Dogs bring out the best in us. We give them our time, our resources and our affection, and they love us unconditionally in return. The family dog presents an opportunity to practice responsibility and a steadfast example of loyalty, and each one is unique. Dogs bring us closer to those inside our household and connect us to others beyond. Once dog lovers start sharing about their furry friends, it’s hard to get them to stop.

When creating this project, I aimed to pick a big idea which is just that—natural to consider and engaging to discuss. This starting point provided us ample opportunities to practice written and verbal communication, and focusing on dogs added a powerful motivator: empathy.

Territorio de Zaguates, a local shelter with close to 2,000 dogs, is evidence of the power of empathy itself, but their existence draws attention to the issue of dogs on the street. In EL3, JR1 and JR2 English this semester, we investigated the question How can we best support and ensure that dogs find the right homes?

EL3 started the semester by creating dog breed infographics. A graphic design expert visited and taught us more about displaying information in a visual format, and then pairs of students were assigned a breed. Through their research, they realized that certain breeds had specific care criteria, so they wouldn’t be a good fit in every household.

The students were ready to take on their next role with this new knowledge, but first they needed an audience. They wrote persuasive letters to share with their communities calling for volunteers for our “Pet Proposal Interviews,” in which they asked questions to determine the right kind of dog for their interviewees.

After our field trip to the Territorio early in the semester, JR1 and JR2 began fictional narratives inspired by what they had experienced but stretching their creativity. It was a truly collaborative effort as each class brainstormed multiple story ideas, settled on one, and divided the plot so that each classmate would be responsible for one chapter.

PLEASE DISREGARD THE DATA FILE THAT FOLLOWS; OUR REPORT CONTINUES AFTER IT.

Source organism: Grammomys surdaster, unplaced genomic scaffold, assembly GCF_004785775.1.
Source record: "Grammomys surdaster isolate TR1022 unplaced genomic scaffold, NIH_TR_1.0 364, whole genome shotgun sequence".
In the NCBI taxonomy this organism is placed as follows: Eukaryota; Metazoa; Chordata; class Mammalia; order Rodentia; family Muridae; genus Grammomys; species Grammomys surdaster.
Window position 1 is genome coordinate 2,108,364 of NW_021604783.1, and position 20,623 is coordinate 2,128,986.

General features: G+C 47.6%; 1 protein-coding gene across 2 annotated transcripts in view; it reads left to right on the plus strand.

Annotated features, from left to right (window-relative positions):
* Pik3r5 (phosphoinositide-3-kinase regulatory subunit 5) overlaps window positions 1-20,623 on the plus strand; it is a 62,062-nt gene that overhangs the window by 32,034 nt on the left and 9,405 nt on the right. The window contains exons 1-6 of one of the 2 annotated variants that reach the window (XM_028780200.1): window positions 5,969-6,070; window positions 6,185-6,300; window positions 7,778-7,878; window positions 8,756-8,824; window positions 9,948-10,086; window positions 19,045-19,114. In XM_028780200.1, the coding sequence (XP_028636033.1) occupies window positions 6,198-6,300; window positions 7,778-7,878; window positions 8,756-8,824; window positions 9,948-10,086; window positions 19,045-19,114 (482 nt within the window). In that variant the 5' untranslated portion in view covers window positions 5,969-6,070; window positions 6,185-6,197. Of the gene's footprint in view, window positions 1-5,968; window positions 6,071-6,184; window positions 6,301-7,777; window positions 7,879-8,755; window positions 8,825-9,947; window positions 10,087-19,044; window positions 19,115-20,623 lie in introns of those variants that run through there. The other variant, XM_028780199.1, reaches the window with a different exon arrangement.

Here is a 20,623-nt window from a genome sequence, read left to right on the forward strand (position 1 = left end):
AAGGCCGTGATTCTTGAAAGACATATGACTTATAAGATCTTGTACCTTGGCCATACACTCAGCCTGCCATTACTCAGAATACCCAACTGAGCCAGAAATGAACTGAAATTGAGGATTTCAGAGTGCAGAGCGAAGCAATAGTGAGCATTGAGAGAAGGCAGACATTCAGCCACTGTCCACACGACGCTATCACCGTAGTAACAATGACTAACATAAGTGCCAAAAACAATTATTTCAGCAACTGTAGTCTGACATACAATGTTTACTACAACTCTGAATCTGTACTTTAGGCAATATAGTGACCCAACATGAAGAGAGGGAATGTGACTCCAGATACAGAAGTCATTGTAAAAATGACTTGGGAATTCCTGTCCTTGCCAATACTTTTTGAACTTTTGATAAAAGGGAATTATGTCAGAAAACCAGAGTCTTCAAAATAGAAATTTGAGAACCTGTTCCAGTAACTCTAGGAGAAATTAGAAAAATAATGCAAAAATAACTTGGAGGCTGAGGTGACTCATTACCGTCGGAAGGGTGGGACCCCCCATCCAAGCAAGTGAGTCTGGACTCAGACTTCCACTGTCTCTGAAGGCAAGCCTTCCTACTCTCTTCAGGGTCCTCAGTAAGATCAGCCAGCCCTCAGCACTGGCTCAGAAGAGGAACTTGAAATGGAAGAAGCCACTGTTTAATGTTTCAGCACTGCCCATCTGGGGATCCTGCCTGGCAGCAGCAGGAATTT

The drafting process was full of character development, checks for continuity, feedback and revision. Teacher Nate, a talented creative writer, guided them through a final round of revisions before formatting and printing all four stories in the Tales of the Territorio. We dedicated and gifted the book to Lya Battle, the founder of the Territorio de Zaguates.

After the narratives, JR1 created care manuals for various breeds to complement the EL3 pet proposals and wrote argumentative essays using only our experiences throughout the project as evidence. JR2 focused on precise language and clear instructions in their how-to infographics, then wrote persuasive emails to friends and family asking for donations to our Territorio drive.

Everything came together at the Dog Fair. In answer to our driving question—How can we best support and ensure that dogs find the right homes?—students learned that dog adoption provides a great but limited solution; we must also educate ourselves and others about the responsibilities of owning a dog. Our guests and vendors provided authentic examples as well as a chance for students to practice their leadership skills.

JR1 assumed the role of hosts, communicating with them ahead of time and welcoming them the day of. JR2 were facilitators, organizing the procedures that ensured the event was successful and special activities that kept us so entertained.

EL3 led their families with personalized infographic guides about the visitors and attractions. I was able to enjoy the Dog Fair myself considering the students did all the work, but I still wasn’t able to catch every moment of it, and I wish I could have!

This was a “super project”—two semesters, six grade levels, and countless learning goals. The students were compelled to question the widespread acceptance of strays and search for solutions within their grasp. They produced a variety of work and made decisions about voice and presentation according to purpose and audience.

They cultivated soft skills like communication, resourcefulness and openness to feedback. I chose dogs for this project to provide my students with an outlet to practice all of this; in the future, I hope they use what they practiced to help fix a problem that they choose.

By Kelsey Jiménez, Language Arts teacher

Photographs by Leandro Natale